Dogs are usually sent home with a bandage after surgery to provide compression and support to the knee. It's also important that they wear an E-collar at all times to prevent them from licking the surgical site.

3. Keep All Follow-Up Appointments

Your vet will want to see your dog for follow-up appointments, usually two weeks after surgery, four weeks after surgery and eight weeks after surgery. During these appointments your vet will examine the surgical site, ask you questions about how your dog is doing, remove stitches or staples and take follow-up X-rays to make sure the knee is healing well. Make sure to keep all your dog's follow-up appointments to ensure successful healing and return to function.

Sad dog lying on a bed sick with vet plastic Elizabethan collar

4. Administer Medications for Pain Control

Knee surgery is painful! Your vet will prescribe pain medications that can include non-steroidal anti-inflammatories. Your dog may also receive pain medication through a skin patch. You can provide your dog extra comfort by using cold compresses on the knee immediately following surgery to reduce swelling, and by making sure your dog has a thick orthopedic bed to rest and recover on.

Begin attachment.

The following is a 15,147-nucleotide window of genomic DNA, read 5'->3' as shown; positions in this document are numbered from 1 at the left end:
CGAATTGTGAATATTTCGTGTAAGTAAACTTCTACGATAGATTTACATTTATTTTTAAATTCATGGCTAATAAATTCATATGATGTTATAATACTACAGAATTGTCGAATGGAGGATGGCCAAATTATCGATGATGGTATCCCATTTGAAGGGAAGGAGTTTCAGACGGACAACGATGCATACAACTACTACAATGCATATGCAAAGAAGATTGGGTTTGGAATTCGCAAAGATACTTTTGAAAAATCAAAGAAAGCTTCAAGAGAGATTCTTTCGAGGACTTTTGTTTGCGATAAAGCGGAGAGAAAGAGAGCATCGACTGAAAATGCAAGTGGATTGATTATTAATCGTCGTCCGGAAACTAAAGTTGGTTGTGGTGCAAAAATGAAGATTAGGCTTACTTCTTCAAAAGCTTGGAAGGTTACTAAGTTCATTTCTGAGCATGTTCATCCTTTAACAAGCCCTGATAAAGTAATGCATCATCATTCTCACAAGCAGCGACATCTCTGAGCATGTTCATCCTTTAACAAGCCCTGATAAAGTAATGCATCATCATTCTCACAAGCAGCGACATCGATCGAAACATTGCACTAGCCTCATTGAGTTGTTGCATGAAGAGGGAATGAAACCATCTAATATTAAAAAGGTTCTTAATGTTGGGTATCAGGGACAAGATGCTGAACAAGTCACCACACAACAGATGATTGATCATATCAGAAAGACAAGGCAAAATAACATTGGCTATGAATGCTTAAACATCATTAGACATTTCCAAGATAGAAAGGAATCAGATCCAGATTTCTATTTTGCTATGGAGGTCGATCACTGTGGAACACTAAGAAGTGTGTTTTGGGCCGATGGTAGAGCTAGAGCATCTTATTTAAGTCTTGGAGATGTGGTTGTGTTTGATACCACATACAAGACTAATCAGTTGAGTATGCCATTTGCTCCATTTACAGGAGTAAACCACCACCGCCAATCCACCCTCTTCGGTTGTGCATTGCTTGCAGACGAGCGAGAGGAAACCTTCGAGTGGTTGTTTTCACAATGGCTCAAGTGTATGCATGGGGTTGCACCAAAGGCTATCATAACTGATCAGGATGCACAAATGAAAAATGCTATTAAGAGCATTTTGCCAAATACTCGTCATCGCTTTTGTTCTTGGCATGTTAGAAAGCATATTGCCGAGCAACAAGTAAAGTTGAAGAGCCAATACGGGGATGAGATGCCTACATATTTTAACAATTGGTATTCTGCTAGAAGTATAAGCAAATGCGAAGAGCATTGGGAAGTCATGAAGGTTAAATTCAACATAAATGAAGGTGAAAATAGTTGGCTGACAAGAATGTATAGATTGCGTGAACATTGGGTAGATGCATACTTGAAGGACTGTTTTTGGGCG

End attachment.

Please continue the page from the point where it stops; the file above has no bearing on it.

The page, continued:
5. Consider Rehabilitation Options

Getting your dog started on rehabilitation exercises is another critical part of recovery. Your dog will need to rebuild strength and mobility, and working with a vet trained in rehabilitation can help guide you through this process. Otherwise, your vet will give you exercises to do with your dog at home. Follow all instructions to the letter for best results.

6. Manage Their Nutritional Needs